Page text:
The Grapes of Wrath as Communist Propaganda
The Grapes of Wrath may be read as a direct indictment of the U.S. capitalist system of the early and mid twentieth century. Although the book on the surface level can fairly easily be read as anti-capitalist book, it goes further than that. The book both implicitly and explicitly advocates structural changes in the economic institutions of our country. Thus, it may be argued that the Grapes of Wrath is communist propaganda.
Propaganda, according to The American Heritage Dictionary, is "the dissemination of a doctrine or cause or of information reflecting the views and interests of those people advocating such a doctrine or cause." The book fits this definition by attempting to change the reader's views on economics and society as a whole to the anti-capitalist views of the author. The plot itself is centered on the supposed evils and greed that resulted from unbridled capitalism. Communist views are echoed through Casey and Tom. The structure of the novel itself lends itself to an emotional appeal to a broader concept through its 80% specific 20% general breakdown. Finally, the general chapters suggest an impending social revolt.
The book's entire plot centers around a forced exodus. Regardless of one’s views on Naturalism, it is nearly indisputable that the Joads’ impetus for exodus was economic forces beyond the Joads' control. The family is repeatedly oppressed by the powers that be: the faceless bank, the clerks at the roadside, the owners and operators of the farms, and the police. A sense of impersonality and inhumanity dominate the description of the banks, and as such the entire economic system that perpetuates it. When the dispossessed and downtrodden farmer as...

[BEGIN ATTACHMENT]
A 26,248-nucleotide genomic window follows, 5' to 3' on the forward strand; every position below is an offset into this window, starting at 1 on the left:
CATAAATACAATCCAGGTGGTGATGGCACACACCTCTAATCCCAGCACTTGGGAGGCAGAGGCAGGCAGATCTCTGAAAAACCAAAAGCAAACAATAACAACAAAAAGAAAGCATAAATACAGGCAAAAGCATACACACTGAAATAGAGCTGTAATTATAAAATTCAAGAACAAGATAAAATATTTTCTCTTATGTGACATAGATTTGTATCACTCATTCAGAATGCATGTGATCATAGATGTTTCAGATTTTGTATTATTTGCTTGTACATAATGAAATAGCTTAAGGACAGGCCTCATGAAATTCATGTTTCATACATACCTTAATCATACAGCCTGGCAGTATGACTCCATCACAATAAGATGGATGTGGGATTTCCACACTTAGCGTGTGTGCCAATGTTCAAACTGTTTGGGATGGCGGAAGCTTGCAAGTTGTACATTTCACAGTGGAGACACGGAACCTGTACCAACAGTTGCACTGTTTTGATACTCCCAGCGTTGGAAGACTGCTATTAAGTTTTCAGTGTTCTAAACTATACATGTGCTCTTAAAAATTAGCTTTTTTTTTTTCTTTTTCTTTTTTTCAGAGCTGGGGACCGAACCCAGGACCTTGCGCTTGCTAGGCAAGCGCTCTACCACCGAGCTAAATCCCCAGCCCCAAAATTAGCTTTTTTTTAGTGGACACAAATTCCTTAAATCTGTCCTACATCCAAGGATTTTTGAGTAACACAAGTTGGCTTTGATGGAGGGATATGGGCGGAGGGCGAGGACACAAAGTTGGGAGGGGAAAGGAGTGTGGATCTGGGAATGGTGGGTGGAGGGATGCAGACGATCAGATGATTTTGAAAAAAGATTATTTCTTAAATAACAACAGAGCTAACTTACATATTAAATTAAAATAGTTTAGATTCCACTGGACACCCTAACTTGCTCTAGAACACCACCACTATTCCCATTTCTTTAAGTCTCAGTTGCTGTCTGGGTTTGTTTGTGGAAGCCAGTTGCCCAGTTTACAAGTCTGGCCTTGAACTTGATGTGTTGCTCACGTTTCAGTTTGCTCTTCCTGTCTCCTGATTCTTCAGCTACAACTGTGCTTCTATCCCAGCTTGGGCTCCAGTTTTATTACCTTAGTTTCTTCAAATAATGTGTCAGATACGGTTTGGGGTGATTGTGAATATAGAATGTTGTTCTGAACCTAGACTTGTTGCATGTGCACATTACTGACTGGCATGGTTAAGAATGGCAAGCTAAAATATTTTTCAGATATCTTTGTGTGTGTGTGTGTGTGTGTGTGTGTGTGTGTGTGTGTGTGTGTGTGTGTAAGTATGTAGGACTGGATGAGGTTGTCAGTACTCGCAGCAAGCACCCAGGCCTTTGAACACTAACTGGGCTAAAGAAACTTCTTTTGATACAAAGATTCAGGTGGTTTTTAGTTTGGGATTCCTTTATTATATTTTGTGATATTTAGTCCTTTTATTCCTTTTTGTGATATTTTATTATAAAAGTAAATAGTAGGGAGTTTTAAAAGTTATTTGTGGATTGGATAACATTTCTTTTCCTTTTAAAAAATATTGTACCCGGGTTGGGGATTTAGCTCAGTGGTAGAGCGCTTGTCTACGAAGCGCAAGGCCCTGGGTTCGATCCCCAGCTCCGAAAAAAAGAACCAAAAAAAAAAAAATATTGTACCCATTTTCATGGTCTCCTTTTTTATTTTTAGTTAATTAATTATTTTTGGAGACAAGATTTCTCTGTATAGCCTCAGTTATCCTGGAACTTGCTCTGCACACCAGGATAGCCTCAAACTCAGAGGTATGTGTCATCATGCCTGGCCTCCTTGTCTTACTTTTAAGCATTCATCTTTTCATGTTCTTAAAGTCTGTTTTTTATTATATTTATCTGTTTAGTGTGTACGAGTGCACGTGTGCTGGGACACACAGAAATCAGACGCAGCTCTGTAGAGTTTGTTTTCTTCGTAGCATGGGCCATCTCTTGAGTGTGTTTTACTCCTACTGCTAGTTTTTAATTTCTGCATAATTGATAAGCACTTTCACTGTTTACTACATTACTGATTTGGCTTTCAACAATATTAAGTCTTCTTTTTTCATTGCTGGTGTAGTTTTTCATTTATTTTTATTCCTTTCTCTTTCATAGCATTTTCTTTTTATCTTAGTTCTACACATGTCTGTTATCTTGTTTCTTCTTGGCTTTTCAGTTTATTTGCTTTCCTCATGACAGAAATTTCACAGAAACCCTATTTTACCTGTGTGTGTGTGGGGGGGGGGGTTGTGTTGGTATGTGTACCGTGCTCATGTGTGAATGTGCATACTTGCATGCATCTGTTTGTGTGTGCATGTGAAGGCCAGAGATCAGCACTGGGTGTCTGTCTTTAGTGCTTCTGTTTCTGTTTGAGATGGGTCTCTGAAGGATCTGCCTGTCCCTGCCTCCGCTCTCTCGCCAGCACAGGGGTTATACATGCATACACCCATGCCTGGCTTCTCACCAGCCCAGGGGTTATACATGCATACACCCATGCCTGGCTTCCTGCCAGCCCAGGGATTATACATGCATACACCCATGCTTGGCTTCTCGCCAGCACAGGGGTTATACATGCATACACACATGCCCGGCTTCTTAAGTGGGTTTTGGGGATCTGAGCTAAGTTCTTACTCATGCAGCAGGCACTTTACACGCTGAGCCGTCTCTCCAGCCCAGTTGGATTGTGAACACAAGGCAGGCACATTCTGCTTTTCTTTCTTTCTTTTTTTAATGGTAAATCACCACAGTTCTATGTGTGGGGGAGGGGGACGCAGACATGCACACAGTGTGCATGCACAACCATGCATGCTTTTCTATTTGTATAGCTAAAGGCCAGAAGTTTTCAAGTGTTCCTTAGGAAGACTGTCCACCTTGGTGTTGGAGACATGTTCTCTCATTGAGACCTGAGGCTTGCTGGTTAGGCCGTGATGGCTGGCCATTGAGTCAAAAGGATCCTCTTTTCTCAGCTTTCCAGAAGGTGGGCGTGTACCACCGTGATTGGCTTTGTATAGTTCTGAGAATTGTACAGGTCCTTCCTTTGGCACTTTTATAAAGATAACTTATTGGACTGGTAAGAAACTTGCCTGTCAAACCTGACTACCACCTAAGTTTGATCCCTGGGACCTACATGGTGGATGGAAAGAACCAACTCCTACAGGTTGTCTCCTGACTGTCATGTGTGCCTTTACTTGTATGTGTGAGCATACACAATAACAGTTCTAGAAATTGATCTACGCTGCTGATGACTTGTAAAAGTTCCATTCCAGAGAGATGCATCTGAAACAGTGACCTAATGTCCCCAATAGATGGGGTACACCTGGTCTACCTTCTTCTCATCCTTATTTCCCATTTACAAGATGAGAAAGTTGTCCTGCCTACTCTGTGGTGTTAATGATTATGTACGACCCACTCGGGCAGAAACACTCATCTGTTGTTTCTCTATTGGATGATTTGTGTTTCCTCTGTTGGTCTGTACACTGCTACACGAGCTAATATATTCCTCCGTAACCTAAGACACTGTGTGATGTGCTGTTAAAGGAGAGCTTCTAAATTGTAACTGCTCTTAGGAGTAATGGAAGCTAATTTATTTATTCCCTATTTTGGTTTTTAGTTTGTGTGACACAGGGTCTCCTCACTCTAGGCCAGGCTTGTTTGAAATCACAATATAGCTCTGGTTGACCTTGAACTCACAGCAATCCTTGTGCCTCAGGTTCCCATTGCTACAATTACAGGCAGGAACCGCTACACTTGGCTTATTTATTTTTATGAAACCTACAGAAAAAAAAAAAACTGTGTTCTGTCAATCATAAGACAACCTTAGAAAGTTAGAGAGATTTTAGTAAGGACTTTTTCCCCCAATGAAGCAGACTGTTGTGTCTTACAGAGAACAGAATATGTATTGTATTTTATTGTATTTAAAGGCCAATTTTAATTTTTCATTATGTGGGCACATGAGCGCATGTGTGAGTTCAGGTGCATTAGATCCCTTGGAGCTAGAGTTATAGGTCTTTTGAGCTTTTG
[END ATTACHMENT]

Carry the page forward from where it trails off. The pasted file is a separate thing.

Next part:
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...ore and more of an emotional ploy to convince the reader of the problems of capitalism, and further the author’s case for large scale societal changes.
Steinbeck, in The Grapes of Wrath, was trying to do much more than just show the plight of one family. He wanted to show the plight of the working class; he felt people must know of the suffering and injustices that were endured. Thus, the novel had a distinctly anti-capitalist, procommunist sentiment. This was inherent in the plot and events of the novel, as well as stated implicitly through the characters themselves. The novel went further to almost explicitly tell of an impending revolution. Finally, the structure of the book itself makes an emotional appeal to the reader about the lives of one family, and tries to make the reader draw conclusions and generalities about the country and society as a whole.
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